“There’s wee on the toilet seat.”

I’m not sure whether Sir Alan Sugar has to cope with what I deal with and if he is a Sir, then I must be worthy of a Lordy thingy. Let me explain why.

A few months ago, Doreen joined Templeton’s Hardware from the local library to work alongside PC Tucknott.  Her initial hours were to cover Tucknott’s absence as he cleared through his community service order (300 hours) for the Scout in a headlock incident. But I have kept her on since as more women come into the shop now and the sales of Marigold Gloves have risen 50%.

Tucknott and Doreen knew each other before she joined the ranks  In fact I’m led to believe that Doreen used to baby sit for Tucknott when he was a youngster.  She is certainly quick to remind him of the fact when they have an argument; asking him whether he still sleeps with “Mr Fluff” – I haven’t asked.

When Doreen started work, I made some changes to make her feel welcome.  I made sure our little kitchen area was clean and I added some limited edition East Yorkshire Pansies to the window sills to add a bit of colour, which I know ladies like.  I sprayed the staff area with “Lavender Mist” and added a small radio which I tuned to Radio 2.   I had done well.   In one further gesture I changed the toilet seat, which to be honest had taken on a jaundiced yellow appearance in patches and I added a lock to the toilet door.

But the toilet seems to have caused issues from Day One. For obvious reasons Tucknott and myself have become conditionally trained to leave the toilet seat in an upright position.  I have never felt comfortable doing No 2’s at work – I think that’s a carry-over from my schooldays, but I am over that now.  In fact, when Doreen started and I changed the toilet seat, I found it  was stuck rigid in its erect position anyway.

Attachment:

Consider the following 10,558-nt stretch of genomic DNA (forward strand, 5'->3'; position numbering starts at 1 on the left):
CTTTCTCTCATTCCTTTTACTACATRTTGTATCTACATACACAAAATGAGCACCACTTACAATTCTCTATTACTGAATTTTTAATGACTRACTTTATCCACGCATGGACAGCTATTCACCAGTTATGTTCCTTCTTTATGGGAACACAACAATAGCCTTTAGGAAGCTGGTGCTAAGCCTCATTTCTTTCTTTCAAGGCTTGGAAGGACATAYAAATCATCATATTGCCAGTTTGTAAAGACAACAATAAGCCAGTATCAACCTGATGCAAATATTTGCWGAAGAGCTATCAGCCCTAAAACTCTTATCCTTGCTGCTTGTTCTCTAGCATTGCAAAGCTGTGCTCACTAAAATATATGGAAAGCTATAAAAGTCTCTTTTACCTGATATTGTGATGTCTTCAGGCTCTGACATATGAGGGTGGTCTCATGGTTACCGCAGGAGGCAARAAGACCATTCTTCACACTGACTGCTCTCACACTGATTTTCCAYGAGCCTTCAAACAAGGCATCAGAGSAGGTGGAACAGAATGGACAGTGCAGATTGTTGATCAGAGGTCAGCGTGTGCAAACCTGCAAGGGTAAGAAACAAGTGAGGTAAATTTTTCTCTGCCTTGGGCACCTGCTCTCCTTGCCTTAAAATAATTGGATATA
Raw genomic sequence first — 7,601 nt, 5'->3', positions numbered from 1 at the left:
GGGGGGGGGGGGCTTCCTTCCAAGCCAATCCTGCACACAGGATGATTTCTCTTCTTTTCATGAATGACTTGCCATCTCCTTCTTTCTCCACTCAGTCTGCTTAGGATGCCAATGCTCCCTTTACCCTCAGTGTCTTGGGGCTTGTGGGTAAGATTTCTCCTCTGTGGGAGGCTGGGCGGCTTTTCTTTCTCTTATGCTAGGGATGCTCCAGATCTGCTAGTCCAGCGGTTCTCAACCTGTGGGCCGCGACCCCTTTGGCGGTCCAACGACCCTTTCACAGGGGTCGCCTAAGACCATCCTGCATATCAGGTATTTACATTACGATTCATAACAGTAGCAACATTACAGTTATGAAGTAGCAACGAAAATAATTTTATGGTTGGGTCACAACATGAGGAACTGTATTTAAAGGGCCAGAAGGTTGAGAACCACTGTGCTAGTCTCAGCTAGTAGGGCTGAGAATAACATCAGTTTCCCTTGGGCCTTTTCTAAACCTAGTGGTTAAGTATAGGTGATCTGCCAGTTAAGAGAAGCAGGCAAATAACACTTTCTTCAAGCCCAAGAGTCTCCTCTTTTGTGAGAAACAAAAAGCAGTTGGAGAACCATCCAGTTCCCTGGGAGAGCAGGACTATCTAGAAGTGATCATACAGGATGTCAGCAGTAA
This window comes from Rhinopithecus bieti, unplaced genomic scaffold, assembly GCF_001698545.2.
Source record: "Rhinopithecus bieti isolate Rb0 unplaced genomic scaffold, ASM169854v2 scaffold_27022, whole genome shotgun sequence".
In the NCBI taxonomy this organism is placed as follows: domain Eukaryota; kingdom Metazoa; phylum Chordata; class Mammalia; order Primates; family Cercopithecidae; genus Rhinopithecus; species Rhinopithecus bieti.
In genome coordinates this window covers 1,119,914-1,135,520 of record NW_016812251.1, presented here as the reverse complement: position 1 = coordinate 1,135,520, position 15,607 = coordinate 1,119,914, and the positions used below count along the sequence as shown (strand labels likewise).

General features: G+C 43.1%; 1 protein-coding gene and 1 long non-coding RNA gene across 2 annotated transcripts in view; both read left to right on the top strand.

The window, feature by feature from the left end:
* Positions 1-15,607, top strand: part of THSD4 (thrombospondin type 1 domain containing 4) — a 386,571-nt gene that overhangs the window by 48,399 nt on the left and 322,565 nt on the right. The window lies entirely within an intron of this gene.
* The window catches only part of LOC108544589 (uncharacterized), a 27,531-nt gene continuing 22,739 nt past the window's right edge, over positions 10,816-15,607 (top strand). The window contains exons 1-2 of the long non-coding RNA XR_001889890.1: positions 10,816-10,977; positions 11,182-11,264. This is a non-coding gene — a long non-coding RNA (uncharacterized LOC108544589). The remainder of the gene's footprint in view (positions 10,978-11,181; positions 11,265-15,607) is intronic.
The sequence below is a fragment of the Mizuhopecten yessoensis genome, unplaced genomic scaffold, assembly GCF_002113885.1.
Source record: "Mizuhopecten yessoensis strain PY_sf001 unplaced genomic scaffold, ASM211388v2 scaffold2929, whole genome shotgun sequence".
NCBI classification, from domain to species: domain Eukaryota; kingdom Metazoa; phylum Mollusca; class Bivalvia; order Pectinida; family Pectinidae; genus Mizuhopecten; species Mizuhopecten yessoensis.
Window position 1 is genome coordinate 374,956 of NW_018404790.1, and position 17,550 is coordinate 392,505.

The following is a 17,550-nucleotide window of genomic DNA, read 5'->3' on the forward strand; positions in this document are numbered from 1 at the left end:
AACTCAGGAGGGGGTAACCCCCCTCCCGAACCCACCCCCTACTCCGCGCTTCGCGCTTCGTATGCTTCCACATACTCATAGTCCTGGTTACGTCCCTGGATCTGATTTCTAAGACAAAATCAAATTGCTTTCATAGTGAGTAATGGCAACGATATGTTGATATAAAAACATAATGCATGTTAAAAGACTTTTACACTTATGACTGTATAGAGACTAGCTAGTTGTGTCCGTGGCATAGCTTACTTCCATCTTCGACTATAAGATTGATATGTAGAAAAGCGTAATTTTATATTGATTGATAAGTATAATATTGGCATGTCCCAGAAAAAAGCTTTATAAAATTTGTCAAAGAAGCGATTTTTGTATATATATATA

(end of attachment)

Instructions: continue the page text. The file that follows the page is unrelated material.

Doreen complained about the new toilet seat being left upright.  Tucknott and I ignored her to start with, but Doreen then started to shout as she left the little room oblivious to whether we had customers in the shop or not.

“Someone’s left the toilet seat up!” she would shout.  “Derek, we need to talk about why the toilet seat is being left up. It’s discriminatory.”

I told Tucknott that we ought to make an effort to lower the seat after our visits.

Tucknott heard the bit about the need for the toilet seat being  down, but ignored the bit about lifting it in the first place.  The next day I was in the middle of handing Terry Brevitt  his change for three door locks when Doreen stormed out of the toilet.

“Someone’s wet on the toilet seat, Derek.”  I  froze.  “Would the person responsible for wetting the toilet seat please come now and clear it up. I’m waiting !”

“Tucknott !” I hollered. “Go and clear that up now and then wash your hands.”

He dropped his head and sloped off to see Doreen.

Doreen returned on the Friday after two days off and the morning started quietly. But a storm was brewing:  Tucknott was biding his time and announced that he was off to the toilet.  There was a pause and then he stormed out of the toilet.

“Doreen’s pissed all over the toilet seat !”  he shouted.

“Tucknott !  Unacceptable language in my shop !”   I checked around for customers.  There were none.

“Doreen, have you pissed all over the toilet seat ?”  I couldn’t believe what I was asking 48 year-old Mum of two.

“She has, T !” added Tucknott. “It’s disgusting in here, tell her to wipe it up.”

“I’m going on my lunch, Mr Templeton,” announced Doreen. “This is ridiculous.”

I was left with no option but to don the Marigolds and clean it up myself.

“Right, Tucknott,” I said. “Its clean in there now, you can go to the toilet.”

“I don’t need to now,” he said.